The UK’s Telegraph reports that The Washington Post, afraid of being scooped by The New York Times, decided to publish information it had been holding quiet at the request of the US government concerning drone sites in Saudi Arabia. Whether the revelation has any affect on Saudi Arabia, of course, isn’t the papers’ concern. Earning money is their only goal, so that which might lessen the papers’ incomes becomes categorically bad.

US media kept Saudi drone base secret for two years
Alex Spillius

It only came to light after a blackout on reporting agreed by the media and the Obama administration was broken by two US newspapers.

The revelation that the US has been operating a secret drone base in Saudi Arabia for the past two years came after a blackout on reporting agreed by American media and the Obama administration was broken by two US newspapers.

The first pilotless CIA mission flown from the base killed Anwar al-Awlaki, a US-born cleric and senior figure in al-Qaeda in the Arabian Peninsula, and a deputy in September 2011, reports said.

Another Predator drone strike killed Awlaki’s 16-year-old son Abdulrahman weeks later, though US officials claimed in the Washington Post that he was not the target of the attack.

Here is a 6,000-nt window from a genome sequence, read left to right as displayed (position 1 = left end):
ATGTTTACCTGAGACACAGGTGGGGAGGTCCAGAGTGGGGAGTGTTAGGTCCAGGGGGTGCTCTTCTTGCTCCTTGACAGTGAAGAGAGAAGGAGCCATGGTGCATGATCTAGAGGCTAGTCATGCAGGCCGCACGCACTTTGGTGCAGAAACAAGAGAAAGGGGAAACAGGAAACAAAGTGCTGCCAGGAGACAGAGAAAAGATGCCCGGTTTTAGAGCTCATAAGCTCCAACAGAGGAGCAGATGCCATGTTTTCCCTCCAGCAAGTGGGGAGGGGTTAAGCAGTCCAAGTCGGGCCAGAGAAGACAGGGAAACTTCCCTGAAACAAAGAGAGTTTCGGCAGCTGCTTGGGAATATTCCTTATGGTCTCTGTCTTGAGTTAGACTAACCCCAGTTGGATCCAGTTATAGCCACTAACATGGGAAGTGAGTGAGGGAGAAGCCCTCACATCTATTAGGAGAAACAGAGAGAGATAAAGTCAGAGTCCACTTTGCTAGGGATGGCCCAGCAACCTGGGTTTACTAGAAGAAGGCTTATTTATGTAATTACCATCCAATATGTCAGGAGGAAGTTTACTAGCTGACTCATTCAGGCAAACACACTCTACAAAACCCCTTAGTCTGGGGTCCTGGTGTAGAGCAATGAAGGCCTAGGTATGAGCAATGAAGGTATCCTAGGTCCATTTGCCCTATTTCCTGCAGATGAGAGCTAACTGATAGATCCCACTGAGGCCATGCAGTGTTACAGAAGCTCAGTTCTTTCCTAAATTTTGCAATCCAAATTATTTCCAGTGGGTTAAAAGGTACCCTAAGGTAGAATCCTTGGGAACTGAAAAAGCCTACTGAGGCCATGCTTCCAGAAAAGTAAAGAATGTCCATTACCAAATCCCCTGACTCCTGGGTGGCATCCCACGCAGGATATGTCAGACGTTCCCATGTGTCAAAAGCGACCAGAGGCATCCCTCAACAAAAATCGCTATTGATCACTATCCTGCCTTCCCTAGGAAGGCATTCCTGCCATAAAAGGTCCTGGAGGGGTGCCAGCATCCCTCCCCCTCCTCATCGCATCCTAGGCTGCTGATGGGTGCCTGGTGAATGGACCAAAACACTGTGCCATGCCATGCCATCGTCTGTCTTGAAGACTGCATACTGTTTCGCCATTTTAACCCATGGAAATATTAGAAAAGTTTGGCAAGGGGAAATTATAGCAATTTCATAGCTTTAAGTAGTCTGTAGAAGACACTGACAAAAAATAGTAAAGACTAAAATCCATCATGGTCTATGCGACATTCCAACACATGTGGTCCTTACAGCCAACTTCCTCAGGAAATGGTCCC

The Washington Post said several US media organisations knew of the drone base but abided by official requests not to disclose its location because of the risk to counter-terrorism cooperation with Saudi Arabia.

The Post said that when it learned that another news organisation – the New York Times – planned to break the agreement, it decided to publish what it knew.


February:06:2013 - 13:04 | Comments & Trackbacks (2) | Permalink
2 Responses to “For the Want of a Scoop…”
  1. 1
    Solomon2 Said:
    February:06:2013 - 23:16 

    “Whether the revelation has any affect on Saudi Arabia, of course, isn’t the papers’ concern. Earning money is their only goal, so that which might lessen the papers’ incomes becomes categorically bad.”

    Good heavens John, you worked in press relations for years, don’t you realize that as far as these two papers are concerned your characterization is too simplistic? NYT and especially WP survive and prosper by cultivating confidential sources. As long as the sources provide info to these papers the sources don’t get burned by them – at least not right away, or to the maximum extent possible. While anonymous, it’s easy for experienced Washingtonians to pick them out – sources are usually the parties consistently singled out for praise in news articles.

    For the WP to publish this story, then, sends the message that the Saudis have failed to present themselves as valued sources of gossip. I expect the Saudis will respond with more invites to lavish embassy and official affairs followed by both “exclusive” and private interviews spilling lots of beans, both phony and real.

  2. 2
    John Burgess Said:
    February:07:2013 - 00:52 

    @Solomon2: That’s even more cynical than my explanation. But, as mine has fewer moving parts (See: Occam’s Razor), I’m sticking with mine.

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